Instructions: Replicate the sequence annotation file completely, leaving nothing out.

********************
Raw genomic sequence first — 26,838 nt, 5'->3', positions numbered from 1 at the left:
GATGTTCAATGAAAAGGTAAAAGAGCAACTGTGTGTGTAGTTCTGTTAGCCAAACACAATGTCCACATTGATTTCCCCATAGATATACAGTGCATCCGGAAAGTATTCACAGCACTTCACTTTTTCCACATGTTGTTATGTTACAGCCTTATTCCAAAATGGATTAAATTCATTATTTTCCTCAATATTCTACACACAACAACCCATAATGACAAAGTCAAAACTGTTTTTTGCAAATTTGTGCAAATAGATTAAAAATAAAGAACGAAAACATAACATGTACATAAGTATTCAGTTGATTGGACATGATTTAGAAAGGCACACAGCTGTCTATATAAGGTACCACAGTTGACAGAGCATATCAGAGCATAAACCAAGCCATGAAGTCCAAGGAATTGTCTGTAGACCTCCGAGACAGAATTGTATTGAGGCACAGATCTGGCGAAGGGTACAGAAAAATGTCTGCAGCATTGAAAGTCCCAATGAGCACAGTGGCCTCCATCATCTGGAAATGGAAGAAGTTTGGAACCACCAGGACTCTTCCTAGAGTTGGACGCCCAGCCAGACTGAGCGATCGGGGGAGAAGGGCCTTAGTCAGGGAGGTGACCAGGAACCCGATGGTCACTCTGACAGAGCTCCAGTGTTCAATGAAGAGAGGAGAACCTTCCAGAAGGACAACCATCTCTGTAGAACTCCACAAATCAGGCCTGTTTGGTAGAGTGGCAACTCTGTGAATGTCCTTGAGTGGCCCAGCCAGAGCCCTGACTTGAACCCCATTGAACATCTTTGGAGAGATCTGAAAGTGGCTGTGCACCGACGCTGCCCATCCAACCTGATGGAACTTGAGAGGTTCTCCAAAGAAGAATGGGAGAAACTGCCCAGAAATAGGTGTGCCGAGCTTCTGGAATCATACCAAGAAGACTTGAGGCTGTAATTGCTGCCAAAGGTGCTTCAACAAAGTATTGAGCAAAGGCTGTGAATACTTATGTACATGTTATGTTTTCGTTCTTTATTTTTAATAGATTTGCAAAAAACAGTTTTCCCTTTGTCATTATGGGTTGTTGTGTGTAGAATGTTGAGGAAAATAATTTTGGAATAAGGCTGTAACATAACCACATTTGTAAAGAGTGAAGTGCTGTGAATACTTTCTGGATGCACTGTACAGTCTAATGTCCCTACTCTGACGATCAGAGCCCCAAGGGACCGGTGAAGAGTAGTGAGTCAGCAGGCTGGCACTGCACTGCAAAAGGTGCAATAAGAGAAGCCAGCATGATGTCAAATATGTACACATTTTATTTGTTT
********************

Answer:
Raw genomic sequence first — 26,838 nt, 5'->3', positions numbered from 1 at the left:
GATGTTCAATGAAAAGGTAAAAGAGCAACTGTGTGTGTAGTTCTGTTAGCCAAACACAATGTCCACATTGATTTCCCCATAGATATACAGTGCATCCGGAAAGTATTCACAGCACTTCACTTTTTCCACATGTTGTTATGTTACAGCCTTATTCCAAAATGGATTAAATTCATTATTTTCCTCAATATTCTACACACAACAACCCATAATGACAAAGTCAAAACTGTTTTTTGCAAATTTGTGCAAATAGATTAAAAATAAAGAACGAAAACATAACATGTACATAAGTATTCAGTTGATTGGACATGATTTAGAAAGGCACACAGCTGTCTATATAAGGTACCACAGTTGACAGAGCATATCAGAGCATAAACCAAGCCATGAAGTCCAAGGAATTGTCTGTAGACCTCCGAGACAGAATTGTATTGAGGCACAGATCTGGCGAAGGGTACAGAAAAATGTCTGCAGCATTGAAAGTCCCAATGAGCACAGTGGCCTCCATCATCTGGAAATGGAAGAAGTTTGGAACCACCAGGACTCTTCCTAGAGTTGGACGCCCAGCCAGACTGAGCGATCGGGGGAGAAGGGCCTTAGTCAGGGAGGTGACCAGGAACCCGATGGTCACTCTGACAGAGCTCCAGTGTTCAATGAAGAGAGGAGAACCTTCCAGAAGGACAACCATCTCTGTAGAACTCCACAAATCAGGCCTGTTTGGTAGAGTGGCAACTCTGTGAATGTCCTTGAGTGGCCCAGCCAGAGCCCTGACTTGAACCCCATTGAACATCTTTGGAGAGATCTGAAAGTGGCTGTGCACCGACGCTGCCCATCCAACCTGATGGAACTTGAGAGGTTCTCCAAAGAAGAATGGGAGAAACTGCCCAGAAATAGGTGTGCCGAGCTTCTGGAATCATACCAAGAAGACTTGAGGCTGTAATTGCTGCCAAAGGTGCTTCAACAAAGTATTGAGCAAAGGCTGTGAATACTTATGTACATGTTATGTTTTCGTTCTTTATTTTTAATAGATTTGCAAAAAACAGTTTTCCCTTTGTCATTATGGGTTGTTGTGTGTAGAATGTTGAGGAAAATAATTTTGGAATAAGGCTGTAACATAACCACATTTGTAAAGAGTGAAGTGCTGTGAATACTTTCTGGATGCACTGTACAGTCTAATGTCCCTACTCTGACGATCAGAGCCCCAAGGGACCGGTGAAGAGTAGTGAGTCAGCAGGCTGGCACTGCACTGCAAAAGGTGCAATAAGAGAAGCCAGCATGATGTCAAATATGTACACATTTTATTTGTTT